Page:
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Airdate: Dec 19, 2000
Scientist: Lynn Rothschild

Astrobiology - UV Rays

Astrobiology - UV Rays
The sun's ultraviolet radiation can be harmful, but it's been an important force in the evolution of life on Earth.

Transcript:

We've all heard that the suns ultraviolet rays can be harmful. But scientists tell us that ultraviolet radiation has also played an important role in the evolution of life of earth. I'm Jim Metzner and this is the Pulse of the Planet, presented by DuPont. Lynn Rothschild is an astrobiologist with NASA -- a scientist who studies life in the universe.

"I personally believe that UV rays have had quite an important influence on the evolution of life. UV can damage DNA. UV damages almost every system that's ever been looked at. Any organism that is going to evolve or survive any length of time is going to have to somehow deal with this issue of having UV rays out there. The very oldest sorts of organisms that we see on Earth today all have some mechanisms to protect themselves by producing sunscreen pigments like melanin. In other words, tanning. Organisms can also hide from the UV. You could go under a rock. You can go into sand. You could go under a tree. You could go into your house."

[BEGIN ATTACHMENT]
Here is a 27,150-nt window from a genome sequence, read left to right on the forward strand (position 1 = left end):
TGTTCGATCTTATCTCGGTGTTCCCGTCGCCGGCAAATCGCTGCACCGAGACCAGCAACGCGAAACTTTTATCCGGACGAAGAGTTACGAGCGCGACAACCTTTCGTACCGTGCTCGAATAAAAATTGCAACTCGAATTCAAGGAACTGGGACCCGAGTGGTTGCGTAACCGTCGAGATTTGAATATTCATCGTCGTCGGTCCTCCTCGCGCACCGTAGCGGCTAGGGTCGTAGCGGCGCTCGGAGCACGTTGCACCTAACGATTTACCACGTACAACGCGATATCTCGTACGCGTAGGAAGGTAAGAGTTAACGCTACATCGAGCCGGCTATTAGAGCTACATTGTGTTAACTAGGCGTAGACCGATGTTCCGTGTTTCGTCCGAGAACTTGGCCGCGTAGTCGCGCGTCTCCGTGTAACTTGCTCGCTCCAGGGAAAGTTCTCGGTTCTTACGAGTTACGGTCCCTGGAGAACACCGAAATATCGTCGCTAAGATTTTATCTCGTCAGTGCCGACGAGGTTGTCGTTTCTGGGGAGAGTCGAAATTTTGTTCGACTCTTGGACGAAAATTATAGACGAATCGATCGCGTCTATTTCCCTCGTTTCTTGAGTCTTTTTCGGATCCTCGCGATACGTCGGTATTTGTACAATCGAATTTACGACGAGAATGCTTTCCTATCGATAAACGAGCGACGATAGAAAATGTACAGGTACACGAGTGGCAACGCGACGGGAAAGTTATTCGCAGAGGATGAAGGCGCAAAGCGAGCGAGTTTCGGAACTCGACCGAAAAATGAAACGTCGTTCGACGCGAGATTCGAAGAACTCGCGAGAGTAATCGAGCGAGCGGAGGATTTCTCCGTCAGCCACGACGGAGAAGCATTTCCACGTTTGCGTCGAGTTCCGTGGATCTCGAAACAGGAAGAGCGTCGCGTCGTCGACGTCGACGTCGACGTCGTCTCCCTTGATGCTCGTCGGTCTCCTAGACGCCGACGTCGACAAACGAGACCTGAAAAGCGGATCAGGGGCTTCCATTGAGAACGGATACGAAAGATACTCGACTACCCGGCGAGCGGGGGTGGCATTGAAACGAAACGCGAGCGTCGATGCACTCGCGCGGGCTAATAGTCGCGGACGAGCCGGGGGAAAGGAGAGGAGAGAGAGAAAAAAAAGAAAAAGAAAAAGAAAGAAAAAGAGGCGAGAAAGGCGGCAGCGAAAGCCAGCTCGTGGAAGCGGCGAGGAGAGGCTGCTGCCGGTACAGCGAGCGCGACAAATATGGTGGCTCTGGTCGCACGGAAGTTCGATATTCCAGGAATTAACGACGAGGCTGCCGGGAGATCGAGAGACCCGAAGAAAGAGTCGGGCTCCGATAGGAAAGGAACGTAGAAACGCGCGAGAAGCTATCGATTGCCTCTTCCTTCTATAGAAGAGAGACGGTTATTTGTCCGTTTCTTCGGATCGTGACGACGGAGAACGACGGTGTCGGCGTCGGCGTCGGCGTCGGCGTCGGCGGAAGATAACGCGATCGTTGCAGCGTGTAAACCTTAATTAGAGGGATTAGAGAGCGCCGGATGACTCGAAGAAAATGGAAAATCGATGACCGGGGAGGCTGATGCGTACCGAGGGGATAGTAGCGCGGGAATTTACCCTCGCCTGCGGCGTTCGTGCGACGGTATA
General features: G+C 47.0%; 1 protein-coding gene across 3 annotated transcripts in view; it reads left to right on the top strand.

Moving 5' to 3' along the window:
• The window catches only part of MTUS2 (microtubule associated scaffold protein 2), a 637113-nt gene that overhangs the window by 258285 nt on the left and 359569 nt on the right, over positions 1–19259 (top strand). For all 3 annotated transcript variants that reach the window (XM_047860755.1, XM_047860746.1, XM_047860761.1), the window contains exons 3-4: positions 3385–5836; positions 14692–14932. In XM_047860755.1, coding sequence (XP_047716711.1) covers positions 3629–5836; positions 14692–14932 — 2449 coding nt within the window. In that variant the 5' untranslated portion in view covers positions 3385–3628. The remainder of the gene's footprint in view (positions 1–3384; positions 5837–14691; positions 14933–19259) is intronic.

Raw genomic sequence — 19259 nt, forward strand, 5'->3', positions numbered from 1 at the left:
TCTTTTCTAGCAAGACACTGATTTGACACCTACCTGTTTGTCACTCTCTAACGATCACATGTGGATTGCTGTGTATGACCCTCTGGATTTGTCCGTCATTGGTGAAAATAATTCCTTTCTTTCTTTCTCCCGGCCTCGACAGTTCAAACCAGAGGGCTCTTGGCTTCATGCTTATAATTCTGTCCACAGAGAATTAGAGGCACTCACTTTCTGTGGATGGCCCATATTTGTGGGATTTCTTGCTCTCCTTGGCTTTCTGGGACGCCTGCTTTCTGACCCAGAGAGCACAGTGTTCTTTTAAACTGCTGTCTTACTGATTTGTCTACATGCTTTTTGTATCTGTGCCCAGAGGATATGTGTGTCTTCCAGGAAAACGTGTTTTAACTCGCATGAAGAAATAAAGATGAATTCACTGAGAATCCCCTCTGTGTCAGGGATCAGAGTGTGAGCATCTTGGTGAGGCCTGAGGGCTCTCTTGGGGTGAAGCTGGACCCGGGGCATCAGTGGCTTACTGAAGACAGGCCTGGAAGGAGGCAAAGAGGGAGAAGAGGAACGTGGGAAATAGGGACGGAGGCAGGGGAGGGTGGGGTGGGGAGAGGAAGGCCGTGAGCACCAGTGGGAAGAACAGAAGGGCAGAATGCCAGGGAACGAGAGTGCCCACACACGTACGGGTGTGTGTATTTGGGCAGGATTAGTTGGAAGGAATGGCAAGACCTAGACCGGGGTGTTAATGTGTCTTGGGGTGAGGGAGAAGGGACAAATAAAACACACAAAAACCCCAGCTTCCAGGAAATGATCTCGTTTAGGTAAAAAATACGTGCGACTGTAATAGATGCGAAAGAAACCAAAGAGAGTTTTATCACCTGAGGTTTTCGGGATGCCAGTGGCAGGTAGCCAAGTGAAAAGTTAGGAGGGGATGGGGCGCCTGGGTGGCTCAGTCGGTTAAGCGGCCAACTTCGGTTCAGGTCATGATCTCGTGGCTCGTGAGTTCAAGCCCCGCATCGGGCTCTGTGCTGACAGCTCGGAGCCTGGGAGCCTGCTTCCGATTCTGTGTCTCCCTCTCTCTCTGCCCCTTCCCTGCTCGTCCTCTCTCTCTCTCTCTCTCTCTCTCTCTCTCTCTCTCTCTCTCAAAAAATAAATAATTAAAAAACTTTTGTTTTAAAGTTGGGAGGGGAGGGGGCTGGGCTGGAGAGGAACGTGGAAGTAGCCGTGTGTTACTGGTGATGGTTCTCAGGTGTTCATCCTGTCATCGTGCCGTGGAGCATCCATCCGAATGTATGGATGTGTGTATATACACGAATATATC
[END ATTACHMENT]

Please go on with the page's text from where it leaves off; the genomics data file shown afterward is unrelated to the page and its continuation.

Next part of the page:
But Lynn Rothschild says it's the tiniest things on earth -- the microscopic organisms such as bacteria and certain algae -- which can teach us the most about ultraviolet radiation.

"Microbes evolved at a time that UV flux was much higher on the surface of the Earth. Several billion years ago there was no ozone shield. So these organisms were exposed to extremely high levels of UV radiation during their early evolution. By looking at the microbes the way I do, we have some idea of how organisms survive on Earth today, how they may survive in outer space, how an organism on Mars might have evolved, or how it could survive there today."

Pulse of the Planet is presented by DuPont, bringing you the miracles of science, with additional support provided by the National Science Foundation. I'm Jim Metzner.